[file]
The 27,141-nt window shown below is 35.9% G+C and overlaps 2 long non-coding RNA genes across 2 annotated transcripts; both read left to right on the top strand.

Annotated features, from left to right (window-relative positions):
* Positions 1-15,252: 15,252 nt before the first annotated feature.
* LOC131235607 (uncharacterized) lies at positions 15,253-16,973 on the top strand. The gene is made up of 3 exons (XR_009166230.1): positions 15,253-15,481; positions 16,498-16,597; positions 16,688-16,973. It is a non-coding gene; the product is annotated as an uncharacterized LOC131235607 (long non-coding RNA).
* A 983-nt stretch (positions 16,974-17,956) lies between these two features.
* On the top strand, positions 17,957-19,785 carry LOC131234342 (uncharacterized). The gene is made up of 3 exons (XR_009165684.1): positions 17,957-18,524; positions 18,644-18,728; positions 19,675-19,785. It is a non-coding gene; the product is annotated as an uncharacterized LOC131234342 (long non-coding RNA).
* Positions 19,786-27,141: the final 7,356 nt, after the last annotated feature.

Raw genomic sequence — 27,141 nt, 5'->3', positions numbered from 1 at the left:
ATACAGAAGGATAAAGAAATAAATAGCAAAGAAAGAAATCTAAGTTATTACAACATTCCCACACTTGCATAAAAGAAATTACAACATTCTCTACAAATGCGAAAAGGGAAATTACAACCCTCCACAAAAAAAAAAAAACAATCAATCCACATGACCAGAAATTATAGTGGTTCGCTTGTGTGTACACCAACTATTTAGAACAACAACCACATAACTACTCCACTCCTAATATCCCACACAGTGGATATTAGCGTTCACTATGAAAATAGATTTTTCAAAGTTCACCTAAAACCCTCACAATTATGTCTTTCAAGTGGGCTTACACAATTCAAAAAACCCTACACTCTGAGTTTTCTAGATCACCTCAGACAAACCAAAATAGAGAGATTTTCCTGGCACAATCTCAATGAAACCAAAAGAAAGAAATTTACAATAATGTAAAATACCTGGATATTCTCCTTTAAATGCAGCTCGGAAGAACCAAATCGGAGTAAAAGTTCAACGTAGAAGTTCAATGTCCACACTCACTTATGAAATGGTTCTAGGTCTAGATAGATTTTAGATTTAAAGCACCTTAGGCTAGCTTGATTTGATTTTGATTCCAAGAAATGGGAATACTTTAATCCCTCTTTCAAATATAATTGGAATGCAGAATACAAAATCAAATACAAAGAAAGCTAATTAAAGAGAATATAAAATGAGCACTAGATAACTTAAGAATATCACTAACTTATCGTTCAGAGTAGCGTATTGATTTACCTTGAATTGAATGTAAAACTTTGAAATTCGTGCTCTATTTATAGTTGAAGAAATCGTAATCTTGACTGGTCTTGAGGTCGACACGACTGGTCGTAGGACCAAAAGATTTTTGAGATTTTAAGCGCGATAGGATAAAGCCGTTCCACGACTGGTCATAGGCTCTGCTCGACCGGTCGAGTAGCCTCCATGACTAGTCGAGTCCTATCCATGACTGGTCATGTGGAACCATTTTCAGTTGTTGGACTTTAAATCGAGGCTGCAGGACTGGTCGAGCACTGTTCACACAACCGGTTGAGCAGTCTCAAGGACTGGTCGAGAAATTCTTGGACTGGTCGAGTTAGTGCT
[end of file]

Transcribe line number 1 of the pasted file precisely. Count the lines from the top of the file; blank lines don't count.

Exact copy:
The 27,141-nt window shown below is 35.9% G+C and overlaps 2 long non-coding RNA genes across 2 annotated transcripts; both read left to right on the top strand.